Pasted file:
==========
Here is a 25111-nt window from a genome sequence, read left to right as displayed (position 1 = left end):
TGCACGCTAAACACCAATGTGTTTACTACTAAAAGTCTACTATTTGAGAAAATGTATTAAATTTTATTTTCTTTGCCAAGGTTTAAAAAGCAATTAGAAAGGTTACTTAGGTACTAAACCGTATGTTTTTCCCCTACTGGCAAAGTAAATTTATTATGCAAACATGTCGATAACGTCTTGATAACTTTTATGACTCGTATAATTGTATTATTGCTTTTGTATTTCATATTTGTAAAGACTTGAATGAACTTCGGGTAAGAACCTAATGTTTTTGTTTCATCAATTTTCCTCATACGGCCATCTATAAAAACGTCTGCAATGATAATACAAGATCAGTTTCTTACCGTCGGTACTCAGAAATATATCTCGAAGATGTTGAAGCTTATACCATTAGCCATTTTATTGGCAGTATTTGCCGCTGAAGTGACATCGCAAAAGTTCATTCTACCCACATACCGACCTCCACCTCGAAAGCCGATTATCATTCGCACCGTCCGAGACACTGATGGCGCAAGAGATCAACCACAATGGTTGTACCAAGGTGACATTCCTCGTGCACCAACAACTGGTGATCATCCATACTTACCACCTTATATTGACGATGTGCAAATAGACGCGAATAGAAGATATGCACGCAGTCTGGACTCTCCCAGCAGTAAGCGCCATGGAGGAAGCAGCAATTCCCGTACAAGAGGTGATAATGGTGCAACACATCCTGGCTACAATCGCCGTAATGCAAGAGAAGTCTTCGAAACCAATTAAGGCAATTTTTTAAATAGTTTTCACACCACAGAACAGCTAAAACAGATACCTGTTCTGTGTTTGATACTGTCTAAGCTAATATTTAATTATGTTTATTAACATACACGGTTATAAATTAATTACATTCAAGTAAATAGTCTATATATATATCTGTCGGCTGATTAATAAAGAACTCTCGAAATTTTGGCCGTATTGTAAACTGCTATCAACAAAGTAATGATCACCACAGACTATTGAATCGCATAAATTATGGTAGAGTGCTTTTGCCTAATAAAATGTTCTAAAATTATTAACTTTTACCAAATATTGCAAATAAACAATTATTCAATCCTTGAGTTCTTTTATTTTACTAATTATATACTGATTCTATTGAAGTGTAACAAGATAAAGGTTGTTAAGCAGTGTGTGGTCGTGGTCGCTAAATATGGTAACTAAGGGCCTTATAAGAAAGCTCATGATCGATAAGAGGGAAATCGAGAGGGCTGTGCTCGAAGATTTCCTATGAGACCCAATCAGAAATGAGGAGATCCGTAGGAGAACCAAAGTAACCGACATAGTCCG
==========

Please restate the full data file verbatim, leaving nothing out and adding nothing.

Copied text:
Here is a 25111-nt window from a genome sequence, read left to right as displayed (position 1 = left end):
TGCACGCTAAACACCAATGTGTTTACTACTAAAAGTCTACTATTTGAGAAAATGTATTAAATTTTATTTTCTTTGCCAAGGTTTAAAAAGCAATTAGAAAGGTTACTTAGGTACTAAACCGTATGTTTTTCCCCTACTGGCAAAGTAAATTTATTATGCAAACATGTCGATAACGTCTTGATAACTTTTATGACTCGTATAATTGTATTATTGCTTTTGTATTTCATATTTGTAAAGACTTGAATGAACTTCGGGTAAGAACCTAATGTTTTTGTTTCATCAATTTTCCTCATACGGCCATCTATAAAAACGTCTGCAATGATAATACAAGATCAGTTTCTTACCGTCGGTACTCAGAAATATATCTCGAAGATGTTGAAGCTTATACCATTAGCCATTTTATTGGCAGTATTTGCCGCTGAAGTGACATCGCAAAAGTTCATTCTACCCACATACCGACCTCCACCTCGAAAGCCGATTATCATTCGCACCGTCCGAGACACTGATGGCGCAAGAGATCAACCACAATGGTTGTACCAAGGTGACATTCCTCGTGCACCAACAACTGGTGATCATCCATACTTACCACCTTATATTGACGATGTGCAAATAGACGCGAATAGAAGATATGCACGCAGTCTGGACTCTCCCAGCAGTAAGCGCCATGGAGGAAGCAGCAATTCCCGTACAAGAGGTGATAATGGTGCAACACATCCTGGCTACAATCGCCGTAATGCAAGAGAAGTCTTCGAAACCAATTAAGGCAATTTTTTAAATAGTTTTCACACCACAGAACAGCTAAAACAGATACCTGTTCTGTGTTTGATACTGTCTAAGCTAATATTTAATTATGTTTATTAACATACACGGTTATAAATTAATTACATTCAAGTAAATAGTCTATATATATATCTGTCGGCTGATTAATAAAGAACTCTCGAAATTTTGGCCGTATTGTAAACTGCTATCAACAAAGTAATGATCACCACAGACTATTGAATCGCATAAATTATGGTAGAGTGCTTTTGCCTAATAAAATGTTCTAAAATTATTAACTTTTACCAAATATTGCAAATAAACAATTATTCAATCCTTGAGTTCTTTTATTTTACTAATTATATACTGATTCTATTGAAGTGTAACAAGATAAAGGTTGTTAAGCAGTGTGTGGTCGTGGTCGCTAAATATGGTAACTAAGGGCCTTATAAGAAAGCTCATGATCGATAAGAGGGAAATCGAGAGGGCTGTGCTCGAAGATTTCCTATGAGACCCAATCAGAAATGAGGAGATCCGTAGGAGAACCAAAGTAACCGACATAGTCCG